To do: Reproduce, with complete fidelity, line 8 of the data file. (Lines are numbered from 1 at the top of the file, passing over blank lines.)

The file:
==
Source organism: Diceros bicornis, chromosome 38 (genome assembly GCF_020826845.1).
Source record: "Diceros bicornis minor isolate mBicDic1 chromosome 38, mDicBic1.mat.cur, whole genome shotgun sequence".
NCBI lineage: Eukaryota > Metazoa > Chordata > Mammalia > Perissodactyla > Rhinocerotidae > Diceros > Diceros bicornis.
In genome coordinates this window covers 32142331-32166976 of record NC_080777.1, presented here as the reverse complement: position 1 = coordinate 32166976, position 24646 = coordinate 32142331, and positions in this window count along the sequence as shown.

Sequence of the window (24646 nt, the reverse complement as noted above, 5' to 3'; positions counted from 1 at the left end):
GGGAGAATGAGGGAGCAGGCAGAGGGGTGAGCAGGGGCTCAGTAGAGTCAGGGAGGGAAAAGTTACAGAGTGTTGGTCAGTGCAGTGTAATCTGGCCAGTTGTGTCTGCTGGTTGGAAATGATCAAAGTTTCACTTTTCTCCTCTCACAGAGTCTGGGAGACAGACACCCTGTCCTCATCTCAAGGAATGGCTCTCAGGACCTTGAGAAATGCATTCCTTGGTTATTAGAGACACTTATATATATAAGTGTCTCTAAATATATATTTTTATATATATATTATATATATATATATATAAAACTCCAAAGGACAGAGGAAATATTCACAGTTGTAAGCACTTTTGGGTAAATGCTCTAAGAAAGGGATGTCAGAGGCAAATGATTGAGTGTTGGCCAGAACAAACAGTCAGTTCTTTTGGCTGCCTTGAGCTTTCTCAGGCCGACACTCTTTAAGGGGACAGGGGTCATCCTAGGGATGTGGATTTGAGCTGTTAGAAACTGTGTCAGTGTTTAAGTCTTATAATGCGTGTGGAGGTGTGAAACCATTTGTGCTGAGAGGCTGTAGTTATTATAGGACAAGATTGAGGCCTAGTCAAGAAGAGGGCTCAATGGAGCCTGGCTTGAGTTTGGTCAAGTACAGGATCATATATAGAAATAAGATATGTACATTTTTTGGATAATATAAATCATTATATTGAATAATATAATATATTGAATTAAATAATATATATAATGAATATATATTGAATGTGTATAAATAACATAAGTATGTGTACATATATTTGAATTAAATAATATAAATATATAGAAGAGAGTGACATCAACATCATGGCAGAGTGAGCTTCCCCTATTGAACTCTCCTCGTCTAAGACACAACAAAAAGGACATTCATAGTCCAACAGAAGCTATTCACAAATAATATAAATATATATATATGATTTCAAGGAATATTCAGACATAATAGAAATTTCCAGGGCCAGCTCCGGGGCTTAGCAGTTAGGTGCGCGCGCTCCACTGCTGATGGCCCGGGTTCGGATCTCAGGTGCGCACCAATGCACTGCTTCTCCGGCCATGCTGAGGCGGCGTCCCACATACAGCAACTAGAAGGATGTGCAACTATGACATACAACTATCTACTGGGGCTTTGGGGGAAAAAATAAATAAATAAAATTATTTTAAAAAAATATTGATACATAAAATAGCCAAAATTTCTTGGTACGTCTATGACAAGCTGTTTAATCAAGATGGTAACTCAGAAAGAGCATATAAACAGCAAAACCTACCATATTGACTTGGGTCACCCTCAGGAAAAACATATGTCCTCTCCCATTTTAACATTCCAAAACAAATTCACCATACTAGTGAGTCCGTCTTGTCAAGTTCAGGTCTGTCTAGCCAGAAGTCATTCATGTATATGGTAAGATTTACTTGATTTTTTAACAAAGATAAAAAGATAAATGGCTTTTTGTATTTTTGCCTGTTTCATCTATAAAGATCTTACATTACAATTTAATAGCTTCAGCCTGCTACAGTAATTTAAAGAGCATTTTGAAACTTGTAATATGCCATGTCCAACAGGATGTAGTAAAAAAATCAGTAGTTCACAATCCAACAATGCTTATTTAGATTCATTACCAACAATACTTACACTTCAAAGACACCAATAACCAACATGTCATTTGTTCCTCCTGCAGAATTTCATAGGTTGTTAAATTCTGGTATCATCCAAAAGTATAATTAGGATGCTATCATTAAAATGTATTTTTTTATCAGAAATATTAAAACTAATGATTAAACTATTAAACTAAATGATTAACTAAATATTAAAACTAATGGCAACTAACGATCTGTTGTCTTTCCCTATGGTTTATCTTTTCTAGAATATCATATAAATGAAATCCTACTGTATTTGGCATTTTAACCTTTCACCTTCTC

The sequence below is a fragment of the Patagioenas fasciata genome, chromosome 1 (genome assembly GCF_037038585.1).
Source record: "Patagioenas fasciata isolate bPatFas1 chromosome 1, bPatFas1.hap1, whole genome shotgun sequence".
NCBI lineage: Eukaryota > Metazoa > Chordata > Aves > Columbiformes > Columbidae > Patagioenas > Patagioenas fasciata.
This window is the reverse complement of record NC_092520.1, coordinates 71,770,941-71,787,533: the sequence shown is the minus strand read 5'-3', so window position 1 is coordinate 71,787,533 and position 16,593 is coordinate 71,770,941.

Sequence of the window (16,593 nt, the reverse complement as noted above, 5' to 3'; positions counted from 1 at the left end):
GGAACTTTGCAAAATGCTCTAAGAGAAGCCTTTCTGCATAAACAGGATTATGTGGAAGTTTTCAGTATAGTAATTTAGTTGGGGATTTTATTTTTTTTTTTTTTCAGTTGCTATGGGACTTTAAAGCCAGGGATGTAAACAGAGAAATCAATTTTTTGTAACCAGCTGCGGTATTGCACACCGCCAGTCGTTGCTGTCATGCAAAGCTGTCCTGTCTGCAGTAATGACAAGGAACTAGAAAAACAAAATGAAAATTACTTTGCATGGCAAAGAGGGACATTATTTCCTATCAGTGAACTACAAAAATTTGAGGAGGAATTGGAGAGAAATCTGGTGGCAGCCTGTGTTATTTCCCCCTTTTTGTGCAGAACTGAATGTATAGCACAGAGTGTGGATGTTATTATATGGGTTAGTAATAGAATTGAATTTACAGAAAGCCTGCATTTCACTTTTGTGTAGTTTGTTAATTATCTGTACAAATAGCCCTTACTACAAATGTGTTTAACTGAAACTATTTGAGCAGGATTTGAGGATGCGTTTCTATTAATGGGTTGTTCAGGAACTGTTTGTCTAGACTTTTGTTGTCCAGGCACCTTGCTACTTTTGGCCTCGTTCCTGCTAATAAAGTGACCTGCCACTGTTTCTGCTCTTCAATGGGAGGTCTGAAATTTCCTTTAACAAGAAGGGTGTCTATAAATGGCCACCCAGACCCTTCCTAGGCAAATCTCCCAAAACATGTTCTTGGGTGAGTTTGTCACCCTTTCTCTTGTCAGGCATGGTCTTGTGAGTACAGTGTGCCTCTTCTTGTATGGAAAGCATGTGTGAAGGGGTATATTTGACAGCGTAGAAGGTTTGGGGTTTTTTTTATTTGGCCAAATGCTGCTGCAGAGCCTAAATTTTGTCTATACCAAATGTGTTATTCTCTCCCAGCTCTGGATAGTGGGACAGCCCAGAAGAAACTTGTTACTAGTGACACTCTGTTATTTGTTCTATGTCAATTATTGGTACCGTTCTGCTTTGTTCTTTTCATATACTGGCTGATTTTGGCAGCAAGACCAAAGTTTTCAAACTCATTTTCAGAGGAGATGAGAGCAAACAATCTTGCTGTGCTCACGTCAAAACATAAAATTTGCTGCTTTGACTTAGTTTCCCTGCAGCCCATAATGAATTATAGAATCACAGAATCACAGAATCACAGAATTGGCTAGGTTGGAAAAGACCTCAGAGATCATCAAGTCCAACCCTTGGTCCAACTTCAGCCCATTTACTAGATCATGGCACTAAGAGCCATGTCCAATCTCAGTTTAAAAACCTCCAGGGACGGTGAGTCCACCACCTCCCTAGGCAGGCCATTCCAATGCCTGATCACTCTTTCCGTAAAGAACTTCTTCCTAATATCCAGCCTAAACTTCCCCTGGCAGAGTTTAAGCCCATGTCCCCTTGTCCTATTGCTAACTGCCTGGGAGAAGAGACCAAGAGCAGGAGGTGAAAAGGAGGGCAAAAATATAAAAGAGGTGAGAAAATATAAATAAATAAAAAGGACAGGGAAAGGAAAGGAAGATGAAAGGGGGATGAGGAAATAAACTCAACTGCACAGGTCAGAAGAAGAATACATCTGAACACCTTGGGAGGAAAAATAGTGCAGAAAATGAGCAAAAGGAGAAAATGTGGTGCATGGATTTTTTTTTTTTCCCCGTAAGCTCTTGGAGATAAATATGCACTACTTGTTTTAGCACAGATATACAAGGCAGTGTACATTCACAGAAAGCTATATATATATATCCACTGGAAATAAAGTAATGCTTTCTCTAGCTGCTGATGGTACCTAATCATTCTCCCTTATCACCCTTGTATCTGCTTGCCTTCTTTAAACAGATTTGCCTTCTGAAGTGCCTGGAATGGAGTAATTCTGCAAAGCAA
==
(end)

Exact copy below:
Source record: "Patagioenas fasciata isolate bPatFas1 chromosome 1, bPatFas1.hap1, whole genome shotgun sequence".